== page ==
The United States Department of Transportation (DOT) released statistics about April 2020’s operations. The month was arguably the worst thus far for airlines as the COVID-19 pandemic forced states into lockdowns and quarantines, leading to the shut down of bars, restaurants, and major tourist attractions. In total, April 2020 saw the lowest number of operated flights in a given month since February 1994.
A record low number of flights
The DOT recorded that airlines in the United States reported 331,238 scheduled domestic flights in April 2020. Scheduling-wise, this was lower than the 701,278 from March of this year and 668,259 of April from last year. Flight-wise, airlines reported an all-time monthly low of 194,390 flights in April 2020. The previous low was recorded in February 1994 at 370,027. In March 2020, the airlines combined operated around 583,000 flights.
Counting canceled flights, the DOT recorded the lowest all-time monthly low on-time arrival rate of 55.7% since the DOT began reporting these statistics in 1987.
Below are the number of airports that carriers operated at in April 2020 versus in April 2019:
- Alaska Airlines: 95 in 2020 vs. 96 in 2019
- Allegiant Air: 119 vs. 120
- American Airlines: 230 vs. 235
- Delta Air Lines: 216 vs. 216
- Frontier Airlines: 96 vs. 97
- Hawaiian Airlines: 10 vs. 22
- JetBlue Airways: 62 vs. 63
- Southwest Airlines: 89 vs. 87
- Spirit Airlines: 51 vs. 45
- United Airlines: 233 vs. 233
The above numbers also include flights operated by regional carriers like SkyWest and Envoy. There were no drastic changes in airport operations. This is mostly because, after receiving funding from the United States government, airlines were forced to maintain a minimum level of service to points across the United States. While most airlines received waivers, those exceptions were not granted or did not kick in until May.
The canceled flight rate of 41.3% was the highest monthly rate on record. It beat September 2001, which saw 20.2%. March 2020 was the third-highest on record at 16.9%. April 2019 only saw a cancellation rate of 2.4%.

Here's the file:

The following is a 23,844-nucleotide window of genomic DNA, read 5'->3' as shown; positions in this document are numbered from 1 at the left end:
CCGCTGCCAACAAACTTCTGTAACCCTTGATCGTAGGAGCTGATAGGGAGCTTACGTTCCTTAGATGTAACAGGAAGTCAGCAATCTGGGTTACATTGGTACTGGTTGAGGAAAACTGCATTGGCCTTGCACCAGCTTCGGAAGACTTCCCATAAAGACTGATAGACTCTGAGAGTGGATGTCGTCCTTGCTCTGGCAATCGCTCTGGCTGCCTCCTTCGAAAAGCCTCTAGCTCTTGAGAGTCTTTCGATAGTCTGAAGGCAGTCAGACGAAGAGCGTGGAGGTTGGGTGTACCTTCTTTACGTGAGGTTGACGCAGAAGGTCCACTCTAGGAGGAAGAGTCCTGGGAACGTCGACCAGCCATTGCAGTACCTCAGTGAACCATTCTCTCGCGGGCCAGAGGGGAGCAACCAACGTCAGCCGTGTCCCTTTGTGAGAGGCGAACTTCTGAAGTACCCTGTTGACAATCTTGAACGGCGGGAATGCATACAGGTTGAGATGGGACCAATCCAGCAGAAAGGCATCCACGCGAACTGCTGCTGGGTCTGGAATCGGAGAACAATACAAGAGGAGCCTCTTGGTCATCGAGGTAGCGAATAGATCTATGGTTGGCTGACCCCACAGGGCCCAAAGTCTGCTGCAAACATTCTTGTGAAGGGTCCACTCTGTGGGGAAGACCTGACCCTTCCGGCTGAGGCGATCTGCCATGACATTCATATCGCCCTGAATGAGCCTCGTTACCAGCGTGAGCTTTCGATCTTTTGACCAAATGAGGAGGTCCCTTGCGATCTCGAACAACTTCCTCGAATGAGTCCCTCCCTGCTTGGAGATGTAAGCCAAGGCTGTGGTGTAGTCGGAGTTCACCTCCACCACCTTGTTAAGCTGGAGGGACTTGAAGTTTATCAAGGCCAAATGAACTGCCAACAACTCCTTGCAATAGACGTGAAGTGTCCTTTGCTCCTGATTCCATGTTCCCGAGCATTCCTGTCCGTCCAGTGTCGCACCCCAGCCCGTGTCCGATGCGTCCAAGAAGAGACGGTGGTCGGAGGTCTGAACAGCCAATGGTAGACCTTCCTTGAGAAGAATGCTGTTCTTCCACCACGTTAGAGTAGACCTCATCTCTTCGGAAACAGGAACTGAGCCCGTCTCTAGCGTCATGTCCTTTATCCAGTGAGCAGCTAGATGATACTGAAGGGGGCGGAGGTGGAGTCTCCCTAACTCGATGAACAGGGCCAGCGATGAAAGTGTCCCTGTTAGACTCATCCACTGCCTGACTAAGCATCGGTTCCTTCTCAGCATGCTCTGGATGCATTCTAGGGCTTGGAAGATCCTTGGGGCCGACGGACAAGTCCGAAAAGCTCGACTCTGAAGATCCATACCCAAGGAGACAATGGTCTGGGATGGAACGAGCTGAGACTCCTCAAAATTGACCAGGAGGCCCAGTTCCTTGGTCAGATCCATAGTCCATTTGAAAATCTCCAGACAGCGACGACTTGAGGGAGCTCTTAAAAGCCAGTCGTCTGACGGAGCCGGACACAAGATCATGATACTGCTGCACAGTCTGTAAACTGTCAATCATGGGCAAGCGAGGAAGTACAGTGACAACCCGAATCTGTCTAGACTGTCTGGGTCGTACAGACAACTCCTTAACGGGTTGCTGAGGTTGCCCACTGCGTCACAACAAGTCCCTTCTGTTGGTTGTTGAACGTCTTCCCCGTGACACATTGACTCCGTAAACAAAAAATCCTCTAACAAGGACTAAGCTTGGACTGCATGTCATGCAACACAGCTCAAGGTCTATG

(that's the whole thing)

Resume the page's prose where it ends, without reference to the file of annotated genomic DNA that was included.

Lots of complaints
Compared to April 2019, customer complaints were up 1,546.4%. Last year, the DOT only received 1,206 complaints in April. This year, that number was 19,856. This was up 292.1% from March of this year, which saw 5,064 complaints.
Unsurprisingly, the largest category of complaints was for refunds. 17,387 people filed refund-related complaints. This even led to a rebuke from the DOT, warning carriers over refunds. Perhaps unsurprisingly, United received the most complaints in this category out of all airlines:
- United: 2,727 complaints
- American Airlines: 1,173
- Frontier Airlines: 850
- Delta Air Lines: 732
- Southwest Airlines: 521
- JetBlue Airways: 452
- Spirit Airlines: 365
- Alaska Airlines: 295
- Hawaiian Airlines: 197
- Allegiant Air: 149
- Sun Country Airlines: 118
- Silver Airways: 38
- SkyWest Airlines: 20
- Republic Airways: 9
- Horizon Airlines: 8
- Endeavor Air: 6
The last four are regional carriers that mainly operate on behalf of major US airlines to smaller destinations in the US using regional jets.
Will the trend continue?
Airlines have started to rebuild their networks. Nearly every airline is adding on more flights or else reinstating services to more cities. Some are even jumping the gun, taking this opportunity to launch new flights. This includes Frontier and JetBlue.
However, while the number of operated flights will increase, expect airlines to operate to fewer points due to minimum service exemptions. Hawaiian, however, might not see an increase until later this summer when its home state begins to open up for more tourists.
Did you have a chance to fly in April? Did you file a DOT complaint about refunds in April? What do you make of these statistics? Let us know in the comments!